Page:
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First time I’ve discarded aces for a queen! President Lincoln signed off on the 1862 Pacific Railroad Act to authorise pushing the Union Pacific Railroad west across the wilderness toward California. However now that Lincoln is dead financial opportunist Asa Barrows (Henry Kolker) hopes to profit from obstructing it. Chief troubleshooter Jeff Butler (Joel McCrea) has his hands full fighting Barrows’ agent the gambler Sid Campeau (the wonderfully devilish Brian Donlevy). Campeau’s partner veteran Dick Allen (Robert Preston) is Jeff’s war buddy and rival suitor for Irish rail engineer’s daughter Molly Monahan (Barbara Stanwyck). Who will survive the effort to push the railroad through at any cost? And who will win Molly? Cecil B. DeMille’s rousing, sprawling western was in the vanguard of historical tales bringing together the rival attempts at forming a national history – and this all culminates at Promontory Point Utah when Leland Stanford drove a ceremonial spike to unite this with the Central Pacific Railroad in 1869. Filled with great starry performances this is history on a human scale. Despite Stanwyck’s typical luminosity and McCrea’s decency and likeability,  it’s probably Preston who comes off best, even photographically, in his showy role. Filled with fighting, shooting, murder, building and dismantling, Indian attacks, drinking, gambling, love and death, with one killing from the window of a train that is shocking to this day, this is truly a film for the ages. A splendid, zesty example of the power of classical Hollywood. Written by Walter DeLeon, Jack Cunningham and C. Gardner Sullivan, adapting Ernest Haycox’ novel Troubleshooter. This is the first ever winner of the Palme d’Or at Cannes – awarded in 2002 due to the debut Festival’s cancellation following the outbreak of WW2!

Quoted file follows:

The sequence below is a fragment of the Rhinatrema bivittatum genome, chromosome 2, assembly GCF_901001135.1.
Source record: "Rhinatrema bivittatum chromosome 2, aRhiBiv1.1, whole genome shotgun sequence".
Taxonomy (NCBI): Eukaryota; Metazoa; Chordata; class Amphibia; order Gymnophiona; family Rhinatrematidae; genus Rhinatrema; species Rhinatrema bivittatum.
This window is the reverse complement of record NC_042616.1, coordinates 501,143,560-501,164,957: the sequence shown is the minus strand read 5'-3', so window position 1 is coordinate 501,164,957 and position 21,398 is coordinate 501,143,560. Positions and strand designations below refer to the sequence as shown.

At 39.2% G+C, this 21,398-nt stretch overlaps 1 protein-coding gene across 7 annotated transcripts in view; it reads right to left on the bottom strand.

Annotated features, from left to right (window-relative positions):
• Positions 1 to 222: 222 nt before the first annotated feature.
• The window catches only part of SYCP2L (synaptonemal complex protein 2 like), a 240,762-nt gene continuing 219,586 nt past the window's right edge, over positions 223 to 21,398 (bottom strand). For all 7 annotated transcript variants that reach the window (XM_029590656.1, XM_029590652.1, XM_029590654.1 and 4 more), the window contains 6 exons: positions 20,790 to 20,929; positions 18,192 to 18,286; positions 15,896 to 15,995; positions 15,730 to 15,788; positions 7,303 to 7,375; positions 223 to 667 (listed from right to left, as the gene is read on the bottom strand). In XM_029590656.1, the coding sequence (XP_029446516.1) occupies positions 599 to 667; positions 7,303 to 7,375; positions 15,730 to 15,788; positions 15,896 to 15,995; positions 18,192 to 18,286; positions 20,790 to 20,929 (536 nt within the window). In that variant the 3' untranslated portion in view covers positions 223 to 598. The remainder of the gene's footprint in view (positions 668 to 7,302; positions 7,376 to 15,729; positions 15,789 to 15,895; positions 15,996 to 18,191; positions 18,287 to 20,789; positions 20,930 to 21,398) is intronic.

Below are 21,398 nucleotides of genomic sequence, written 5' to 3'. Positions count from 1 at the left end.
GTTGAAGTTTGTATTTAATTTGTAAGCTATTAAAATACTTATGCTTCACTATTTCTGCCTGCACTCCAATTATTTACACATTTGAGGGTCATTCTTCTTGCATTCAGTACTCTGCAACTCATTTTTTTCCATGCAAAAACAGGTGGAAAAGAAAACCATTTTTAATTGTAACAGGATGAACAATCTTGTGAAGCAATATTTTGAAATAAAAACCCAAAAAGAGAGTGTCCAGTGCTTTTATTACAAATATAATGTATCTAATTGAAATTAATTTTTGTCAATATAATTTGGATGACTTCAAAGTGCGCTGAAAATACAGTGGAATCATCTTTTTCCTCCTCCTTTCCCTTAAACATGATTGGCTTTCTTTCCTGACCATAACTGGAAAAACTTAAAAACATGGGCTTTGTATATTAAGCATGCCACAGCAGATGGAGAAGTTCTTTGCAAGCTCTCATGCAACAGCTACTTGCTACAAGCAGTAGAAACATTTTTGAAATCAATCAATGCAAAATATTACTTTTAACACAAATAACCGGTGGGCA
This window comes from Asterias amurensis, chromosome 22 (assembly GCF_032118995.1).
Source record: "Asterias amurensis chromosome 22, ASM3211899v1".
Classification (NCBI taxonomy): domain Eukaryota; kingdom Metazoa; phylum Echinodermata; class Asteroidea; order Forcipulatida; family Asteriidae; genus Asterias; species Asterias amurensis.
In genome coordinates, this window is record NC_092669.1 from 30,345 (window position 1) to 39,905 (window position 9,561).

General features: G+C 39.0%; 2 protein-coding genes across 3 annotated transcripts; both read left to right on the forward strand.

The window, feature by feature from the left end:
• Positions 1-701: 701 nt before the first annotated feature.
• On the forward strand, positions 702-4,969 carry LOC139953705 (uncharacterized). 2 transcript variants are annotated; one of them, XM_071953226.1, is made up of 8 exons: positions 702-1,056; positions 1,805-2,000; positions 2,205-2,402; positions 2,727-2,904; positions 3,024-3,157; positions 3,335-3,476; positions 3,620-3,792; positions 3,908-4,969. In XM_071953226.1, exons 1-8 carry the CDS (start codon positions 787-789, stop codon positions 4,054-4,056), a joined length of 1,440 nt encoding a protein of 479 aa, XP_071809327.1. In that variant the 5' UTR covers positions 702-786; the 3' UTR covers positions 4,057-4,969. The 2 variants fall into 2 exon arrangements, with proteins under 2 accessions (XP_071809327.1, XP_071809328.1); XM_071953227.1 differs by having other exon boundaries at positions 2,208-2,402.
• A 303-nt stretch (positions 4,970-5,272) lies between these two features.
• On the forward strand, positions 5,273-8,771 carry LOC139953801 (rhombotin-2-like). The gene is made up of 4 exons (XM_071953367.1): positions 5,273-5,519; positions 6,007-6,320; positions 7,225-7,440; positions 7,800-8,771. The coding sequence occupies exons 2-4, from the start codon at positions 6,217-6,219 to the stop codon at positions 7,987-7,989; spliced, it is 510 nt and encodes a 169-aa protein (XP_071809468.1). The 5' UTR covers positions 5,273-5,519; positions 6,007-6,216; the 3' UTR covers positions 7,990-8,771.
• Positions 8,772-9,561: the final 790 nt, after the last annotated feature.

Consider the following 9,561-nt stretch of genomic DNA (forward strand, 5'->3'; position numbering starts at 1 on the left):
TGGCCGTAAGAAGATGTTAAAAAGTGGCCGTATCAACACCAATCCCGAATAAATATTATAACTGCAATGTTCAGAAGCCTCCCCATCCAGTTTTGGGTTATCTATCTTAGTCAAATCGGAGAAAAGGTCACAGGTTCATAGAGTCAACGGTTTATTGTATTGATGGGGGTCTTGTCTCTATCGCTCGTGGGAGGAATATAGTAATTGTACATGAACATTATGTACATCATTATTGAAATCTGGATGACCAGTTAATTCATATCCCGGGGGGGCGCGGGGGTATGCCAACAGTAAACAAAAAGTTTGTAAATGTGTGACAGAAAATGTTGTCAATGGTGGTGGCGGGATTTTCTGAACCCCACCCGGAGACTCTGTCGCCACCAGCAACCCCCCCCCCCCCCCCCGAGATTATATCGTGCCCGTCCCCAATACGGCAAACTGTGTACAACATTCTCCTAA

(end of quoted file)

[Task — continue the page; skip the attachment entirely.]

The Strange World of Planet X (1957)